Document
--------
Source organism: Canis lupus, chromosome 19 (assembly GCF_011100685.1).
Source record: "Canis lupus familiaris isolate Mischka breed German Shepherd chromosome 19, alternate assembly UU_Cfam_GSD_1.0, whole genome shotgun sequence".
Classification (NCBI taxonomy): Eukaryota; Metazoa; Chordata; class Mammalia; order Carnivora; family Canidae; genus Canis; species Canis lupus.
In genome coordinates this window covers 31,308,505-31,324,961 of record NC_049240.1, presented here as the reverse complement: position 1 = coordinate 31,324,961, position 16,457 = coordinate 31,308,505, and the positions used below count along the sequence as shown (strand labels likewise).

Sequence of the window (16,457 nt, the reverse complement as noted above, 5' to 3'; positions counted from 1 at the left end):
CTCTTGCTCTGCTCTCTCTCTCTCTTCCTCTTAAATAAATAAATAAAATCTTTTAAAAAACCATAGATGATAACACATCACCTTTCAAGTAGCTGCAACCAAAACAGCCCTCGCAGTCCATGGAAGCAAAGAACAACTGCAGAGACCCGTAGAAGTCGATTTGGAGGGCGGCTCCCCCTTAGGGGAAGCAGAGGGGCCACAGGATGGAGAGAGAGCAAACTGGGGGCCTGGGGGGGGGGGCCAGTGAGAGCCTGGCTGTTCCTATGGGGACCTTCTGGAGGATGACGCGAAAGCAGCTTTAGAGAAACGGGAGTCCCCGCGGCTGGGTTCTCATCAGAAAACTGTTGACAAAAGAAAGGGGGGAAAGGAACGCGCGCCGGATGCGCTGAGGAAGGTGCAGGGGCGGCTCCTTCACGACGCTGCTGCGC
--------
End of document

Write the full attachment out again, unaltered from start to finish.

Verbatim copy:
Source organism: Canis lupus, chromosome 19 (assembly GCF_011100685.1).
Source record: "Canis lupus familiaris isolate Mischka breed German Shepherd chromosome 19, alternate assembly UU_Cfam_GSD_1.0, whole genome shotgun sequence".
Classification (NCBI taxonomy): Eukaryota; Metazoa; Chordata; class Mammalia; order Carnivora; family Canidae; genus Canis; species Canis lupus.
In genome coordinates this window covers 31,308,505-31,324,961 of record NC_049240.1, presented here as the reverse complement: position 1 = coordinate 31,324,961, position 16,457 = coordinate 31,308,505, and the positions used below count along the sequence as shown (strand labels likewise).

Sequence of the window (16,457 nt, the reverse complement as noted above, 5' to 3'; positions counted from 1 at the left end):
CTCTTGCTCTGCTCTCTCTCTCTCTTCCTCTTAAATAAATAAATAAAATCTTTTAAAAAACCATAGATGATAACACATCACCTTTCAAGTAGCTGCAACCAAAACAGCCCTCGCAGTCCATGGAAGCAAAGAACAACTGCAGAGACCCGTAGAAGTCGATTTGGAGGGCGGCTCCCCCTTAGGGGAAGCAGAGGGGCCACAGGATGGAGAGAGAGCAAACTGGGGGCCTGGGGGGGGGGGCCAGTGAGAGCCTGGCTGTTCCTATGGGGACCTTCTGGAGGATGACGCGAAAGCAGCTTTAGAGAAACGGGAGTCCCCGCGGCTGGGTTCTCATCAGAAAACTGTTGACAAAAGAAAGGGGGGAAAGGAACGCGCGCCGGATGCGCTGAGGAAGGTGCAGGGGCGGCTCCTTCACGACGCTGCTGCGC